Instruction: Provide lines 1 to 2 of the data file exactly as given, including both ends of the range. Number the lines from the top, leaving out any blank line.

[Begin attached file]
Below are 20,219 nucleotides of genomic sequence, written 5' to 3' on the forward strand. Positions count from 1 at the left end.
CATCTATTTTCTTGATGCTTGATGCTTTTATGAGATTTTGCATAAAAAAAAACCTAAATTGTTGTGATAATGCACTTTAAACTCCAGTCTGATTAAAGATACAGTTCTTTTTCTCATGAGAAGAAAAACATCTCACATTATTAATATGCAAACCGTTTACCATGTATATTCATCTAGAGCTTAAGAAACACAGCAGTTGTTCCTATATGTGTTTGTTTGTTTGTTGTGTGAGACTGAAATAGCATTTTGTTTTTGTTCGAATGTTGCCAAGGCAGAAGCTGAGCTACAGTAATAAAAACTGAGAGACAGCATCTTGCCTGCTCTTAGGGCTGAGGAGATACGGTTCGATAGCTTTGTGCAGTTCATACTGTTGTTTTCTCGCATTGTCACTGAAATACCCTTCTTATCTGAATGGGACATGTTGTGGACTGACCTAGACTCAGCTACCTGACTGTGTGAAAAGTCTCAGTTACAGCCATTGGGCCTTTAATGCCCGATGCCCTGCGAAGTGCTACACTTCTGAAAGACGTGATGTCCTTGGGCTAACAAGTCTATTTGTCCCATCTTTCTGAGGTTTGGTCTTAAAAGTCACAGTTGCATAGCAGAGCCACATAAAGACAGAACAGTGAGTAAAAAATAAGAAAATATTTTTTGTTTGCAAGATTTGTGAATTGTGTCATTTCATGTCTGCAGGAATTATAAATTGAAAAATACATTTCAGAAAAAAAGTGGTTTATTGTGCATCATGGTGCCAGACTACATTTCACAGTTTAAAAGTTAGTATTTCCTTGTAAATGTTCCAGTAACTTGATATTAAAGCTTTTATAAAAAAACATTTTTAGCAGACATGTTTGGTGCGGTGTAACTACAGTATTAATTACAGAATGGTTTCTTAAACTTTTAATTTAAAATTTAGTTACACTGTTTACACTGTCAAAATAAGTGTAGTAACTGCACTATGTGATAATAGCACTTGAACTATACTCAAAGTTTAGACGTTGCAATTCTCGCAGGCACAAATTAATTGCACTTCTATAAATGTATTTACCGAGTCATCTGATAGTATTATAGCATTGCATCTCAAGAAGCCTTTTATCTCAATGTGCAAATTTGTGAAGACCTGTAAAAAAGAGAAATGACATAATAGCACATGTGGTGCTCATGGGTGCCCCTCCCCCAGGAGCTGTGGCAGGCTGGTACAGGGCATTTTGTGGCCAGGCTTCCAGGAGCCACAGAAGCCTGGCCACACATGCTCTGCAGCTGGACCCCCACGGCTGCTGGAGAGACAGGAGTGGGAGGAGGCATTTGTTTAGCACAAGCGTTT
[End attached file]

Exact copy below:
Below are 20,219 nucleotides of genomic sequence, written 5' to 3' on the forward strand. Positions count from 1 at the left end.
CATCTATTTTCTTGATGCTTGATGCTTTTATGAGATTTTGCATAAAAAAAAACCTAAATTGTTGTGATAATGCACTTTAAACTCCAGTCTGATTAAAGATACAGTTCTTTTTCTCATGAGAAGAAAAACATCTCACATTATTAATATGCAAACCGTTTACCATGTATATTCATCTAGAGCTTAAGAAACACAGCAGTTGTTCCTATATGTGTTTGTTTGTTTGTTGTGTGAGACTGAAATAGCATTTTGTTTTTGTTCGAATGTTGCCAAGGCAGAAGCTGAGCTACAGTAATAAAAACTGAGAGACAGCATCTTGCCTGCTCTTAGGGCTGAGGAGATACGGTTCGATAGCTTTGTGCAGTTCATACTGTTGTTTTCTCGCATTGTCACTGAAATACCCTTCTTATCTGAATGGGACATGTTGTGGACTGACCTAGACTCAGCTACCTGACTGTGTGAAAAGTCTCAGTTACAGCCATTGGGCCTTTAATGCCCGATGCCCTGCGAAGTGCTACACTTCTGAAAGACGTGATGTCCTTGGGCTAACAAGTCTATTTGTCCCATCTTTCTGAGGTTTGGTCTTAAAAGTCACAGTTGCATAGCAGAGCCACATAAAGACAGAACAGTGAGTAAAAAATAAGAAAATATTTTTTGTTTGCAAGATTTGTGAATTGTGTCATTTCATGTCTGCAGGAATTATAAATTGAAAAATACATTTCAGAAAAAAAGTGGTTTATTGTGCATCATGGTGCCAGACTACATTTCACAGTTTAAAAGTTAGTATTTCCTTGTAAATGTTCCAGTAACTTGATATTAAAGCTTTTATAAAAAAACATTTTTAGCAGACATGTTTGGTGCGGTGTAACTACAGTATTAATTACAGAATGGTTTCTTAAACTTTTAATTTAAAATTTAGTTACACTGTTTACACTGTCAAAATAAGTGTAGTAACTGCACTATGTGATAATAGCACTTGAACTATACTCAAAGTTTAGACGTTGCAATTCTCGCAGGCACAAATTAATTGCACTTCTATAAATGTATTTACCGAGTCATCTGATAGTATTATAGCATTGCATCTCAAGAAGCCTTTTATCTCAATGTGCAAATTTGTGAAGACCTGTAAAAAAGAGAAATGACATAATAGCACATGTGGTGCTCATGGGTGCCCCTCCCCCAGGAGCTGTGGCAGGCTGGTACAGGGCATTTTGTGGCCAGGCTTCCAGGAGCCACAGAAGCCTGGCCACACATGCTCTGCAGCTGGACCCCCACGGCTGCTGGAGAGACAGGAGTGGGAGGAGGCATTTGTTTAGCACAAGCGTTT